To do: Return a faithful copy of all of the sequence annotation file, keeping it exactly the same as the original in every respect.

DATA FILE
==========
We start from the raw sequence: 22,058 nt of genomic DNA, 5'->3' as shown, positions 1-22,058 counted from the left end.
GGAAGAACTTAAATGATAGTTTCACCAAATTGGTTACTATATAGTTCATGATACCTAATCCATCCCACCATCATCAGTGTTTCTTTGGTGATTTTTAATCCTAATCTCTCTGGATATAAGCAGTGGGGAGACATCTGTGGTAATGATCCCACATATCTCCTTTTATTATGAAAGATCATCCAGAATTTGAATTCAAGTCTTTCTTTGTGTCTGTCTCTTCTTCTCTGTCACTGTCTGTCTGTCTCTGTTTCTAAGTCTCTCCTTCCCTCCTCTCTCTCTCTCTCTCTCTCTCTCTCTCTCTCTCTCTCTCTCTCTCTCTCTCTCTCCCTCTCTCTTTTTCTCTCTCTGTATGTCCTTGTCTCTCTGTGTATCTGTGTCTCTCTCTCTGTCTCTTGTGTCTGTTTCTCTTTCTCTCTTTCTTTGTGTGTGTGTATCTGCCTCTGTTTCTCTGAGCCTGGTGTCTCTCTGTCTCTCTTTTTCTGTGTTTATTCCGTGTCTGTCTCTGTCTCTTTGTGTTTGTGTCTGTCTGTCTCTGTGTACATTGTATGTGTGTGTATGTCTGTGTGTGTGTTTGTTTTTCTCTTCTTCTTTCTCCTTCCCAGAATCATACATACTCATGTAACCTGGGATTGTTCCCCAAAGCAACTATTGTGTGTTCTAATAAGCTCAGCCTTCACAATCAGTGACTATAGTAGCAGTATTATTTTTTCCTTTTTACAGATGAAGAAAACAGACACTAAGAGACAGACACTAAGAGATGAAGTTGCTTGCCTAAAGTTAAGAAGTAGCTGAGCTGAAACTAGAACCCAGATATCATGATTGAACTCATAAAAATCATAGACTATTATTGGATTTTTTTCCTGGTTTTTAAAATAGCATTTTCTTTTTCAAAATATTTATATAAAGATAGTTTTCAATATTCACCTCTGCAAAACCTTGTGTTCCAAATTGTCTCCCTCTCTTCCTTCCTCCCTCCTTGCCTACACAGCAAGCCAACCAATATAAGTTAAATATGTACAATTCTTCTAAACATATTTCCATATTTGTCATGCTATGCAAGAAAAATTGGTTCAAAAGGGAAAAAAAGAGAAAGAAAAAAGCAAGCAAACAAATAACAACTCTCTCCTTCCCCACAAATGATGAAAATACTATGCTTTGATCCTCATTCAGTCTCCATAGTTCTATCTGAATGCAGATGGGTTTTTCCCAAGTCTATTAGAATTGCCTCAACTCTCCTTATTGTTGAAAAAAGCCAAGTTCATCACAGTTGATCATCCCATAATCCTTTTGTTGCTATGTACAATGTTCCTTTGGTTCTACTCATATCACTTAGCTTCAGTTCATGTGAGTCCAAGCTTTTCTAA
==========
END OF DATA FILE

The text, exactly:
We start from the raw sequence: 22,058 nt of genomic DNA, 5'->3' as shown, positions 1-22,058 counted from the left end.
GGAAGAACTTAAATGATAGTTTCACCAAATTGGTTACTATATAGTTCATGATACCTAATCCATCCCACCATCATCAGTGTTTCTTTGGTGATTTTTAATCCTAATCTCTCTGGATATAAGCAGTGGGGAGACATCTGTGGTAATGATCCCACATATCTCCTTTTATTATGAAAGATCATCCAGAATTTGAATTCAAGTCTTTCTTTGTGTCTGTCTCTTCTTCTCTGTCACTGTCTGTCTGTCTCTGTTTCTAAGTCTCTCCTTCCCTCCTCTCTCTCTCTCTCTCTCTCTCTCTCTCTCTCTCTCTCTCTCTCTCTCTCTCTCTCCCTCTCTCTTTTTCTCTCTCTGTATGTCCTTGTCTCTCTGTGTATCTGTGTCTCTCTCTCTGTCTCTTGTGTCTGTTTCTCTTTCTCTCTTTCTTTGTGTGTGTGTATCTGCCTCTGTTTCTCTGAGCCTGGTGTCTCTCTGTCTCTCTTTTTCTGTGTTTATTCCGTGTCTGTCTCTGTCTCTTTGTGTTTGTGTCTGTCTGTCTCTGTGTACATTGTATGTGTGTGTATGTCTGTGTGTGTGTTTGTTTTTCTCTTCTTCTTTCTCCTTCCCAGAATCATACATACTCATGTAACCTGGGATTGTTCCCCAAAGCAACTATTGTGTGTTCTAATAAGCTCAGCCTTCACAATCAGTGACTATAGTAGCAGTATTATTTTTTCCTTTTTACAGATGAAGAAAACAGACACTAAGAGACAGACACTAAGAGATGAAGTTGCTTGCCTAAAGTTAAGAAGTAGCTGAGCTGAAACTAGAACCCAGATATCATGATTGAACTCATAAAAATCATAGACTATTATTGGATTTTTTTCCTGGTTTTTAAAATAGCATTTTCTTTTTCAAAATATTTATATAAAGATAGTTTTCAATATTCACCTCTGCAAAACCTTGTGTTCCAAATTGTCTCCCTCTCTTCCTTCCTCCCTCCTTGCCTACACAGCAAGCCAACCAATATAAGTTAAATATGTACAATTCTTCTAAACATATTTCCATATTTGTCATGCTATGCAAGAAAAATTGGTTCAAAAGGGAAAAAAAGAGAAAGAAAAAAGCAAGCAAACAAATAACAACTCTCTCCTTCCCCACAAATGATGAAAATACTATGCTTTGATCCTCATTCAGTCTCCATAGTTCTATCTGAATGCAGATGGGTTTTTCCCAAGTCTATTAGAATTGCCTCAACTCTCCTTATTGTTGAAAAAAGCCAAGTTCATCACAGTTGATCATCCCATAATCCTTTTGTTGCTATGTACAATGTTCCTTTGGTTCTACTCATATCACTTAGCTTCAGTTCATGTGAGTCCAAGCTTTTCTAA